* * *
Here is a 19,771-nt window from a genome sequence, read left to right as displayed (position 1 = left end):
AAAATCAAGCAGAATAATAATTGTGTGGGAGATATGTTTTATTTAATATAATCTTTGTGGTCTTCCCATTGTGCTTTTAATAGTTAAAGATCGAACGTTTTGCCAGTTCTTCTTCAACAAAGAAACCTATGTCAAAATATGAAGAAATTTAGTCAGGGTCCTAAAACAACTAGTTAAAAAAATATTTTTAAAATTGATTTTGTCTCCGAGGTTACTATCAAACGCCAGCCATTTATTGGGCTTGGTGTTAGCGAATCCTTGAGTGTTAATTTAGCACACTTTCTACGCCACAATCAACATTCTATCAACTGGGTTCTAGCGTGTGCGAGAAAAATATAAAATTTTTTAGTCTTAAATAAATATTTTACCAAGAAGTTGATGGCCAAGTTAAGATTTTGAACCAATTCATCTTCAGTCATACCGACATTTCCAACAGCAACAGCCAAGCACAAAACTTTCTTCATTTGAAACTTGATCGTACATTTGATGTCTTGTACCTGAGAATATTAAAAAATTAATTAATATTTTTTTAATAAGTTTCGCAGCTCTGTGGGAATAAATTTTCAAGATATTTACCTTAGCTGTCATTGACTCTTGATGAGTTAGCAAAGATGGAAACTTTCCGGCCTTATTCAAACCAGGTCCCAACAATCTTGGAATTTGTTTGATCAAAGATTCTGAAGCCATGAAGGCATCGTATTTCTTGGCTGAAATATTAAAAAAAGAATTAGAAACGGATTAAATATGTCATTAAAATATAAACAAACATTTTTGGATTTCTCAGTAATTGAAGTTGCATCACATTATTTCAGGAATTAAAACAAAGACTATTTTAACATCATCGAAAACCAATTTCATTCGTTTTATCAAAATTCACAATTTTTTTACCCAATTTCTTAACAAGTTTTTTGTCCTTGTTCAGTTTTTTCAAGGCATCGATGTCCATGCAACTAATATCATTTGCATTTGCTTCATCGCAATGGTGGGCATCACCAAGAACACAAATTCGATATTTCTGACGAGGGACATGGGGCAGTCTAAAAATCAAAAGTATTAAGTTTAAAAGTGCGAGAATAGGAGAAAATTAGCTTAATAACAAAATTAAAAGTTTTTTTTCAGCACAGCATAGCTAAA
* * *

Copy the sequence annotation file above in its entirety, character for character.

Here is a 19,771-nt window from a genome sequence, read left to right as displayed (position 1 = left end):
AAAATCAAGCAGAATAATAATTGTGTGGGAGATATGTTTTATTTAATATAATCTTTGTGGTCTTCCCATTGTGCTTTTAATAGTTAAAGATCGAACGTTTTGCCAGTTCTTCTTCAACAAAGAAACCTATGTCAAAATATGAAGAAATTTAGTCAGGGTCCTAAAACAACTAGTTAAAAAAATATTTTTAAAATTGATTTTGTCTCCGAGGTTACTATCAAACGCCAGCCATTTATTGGGCTTGGTGTTAGCGAATCCTTGAGTGTTAATTTAGCACACTTTCTACGCCACAATCAACATTCTATCAACTGGGTTCTAGCGTGTGCGAGAAAAATATAAAATTTTTTAGTCTTAAATAAATATTTTACCAAGAAGTTGATGGCCAAGTTAAGATTTTGAACCAATTCATCTTCAGTCATACCGACATTTCCAACAGCAACAGCCAAGCACAAAACTTTCTTCATTTGAAACTTGATCGTACATTTGATGTCTTGTACCTGAGAATATTAAAAAATTAATTAATATTTTTTTAATAAGTTTCGCAGCTCTGTGGGAATAAATTTTCAAGATATTTACCTTAGCTGTCATTGACTCTTGATGAGTTAGCAAAGATGGAAACTTTCCGGCCTTATTCAAACCAGGTCCCAACAATCTTGGAATTTGTTTGATCAAAGATTCTGAAGCCATGAAGGCATCGTATTTCTTGGCTGAAATATTAAAAAAAGAATTAGAAACGGATTAAATATGTCATTAAAATATAAACAAACATTTTTGGATTTCTCAGTAATTGAAGTTGCATCACATTATTTCAGGAATTAAAACAAAGACTATTTTAACATCATCGAAAACCAATTTCATTCGTTTTATCAAAATTCACAATTTTTTTACCCAATTTCTTAACAAGTTTTTTGTCCTTGTTCAGTTTTTTCAAGGCATCGATGTCCATGCAACTAATATCATTTGCATTTGCTTCATCGCAATGGTGGGCATCACCAAGAACACAAATTCGATATTTCTGACGAGGGACATGGGGCAGTCTAAAAATCAAAAGTATTAAGTTTAAAAGTGCGAGAATAGGAGAAAATTAGCTTAATAACAAAATTAAAAGTTTTTTTTCAGCACAGCATAGCTAAA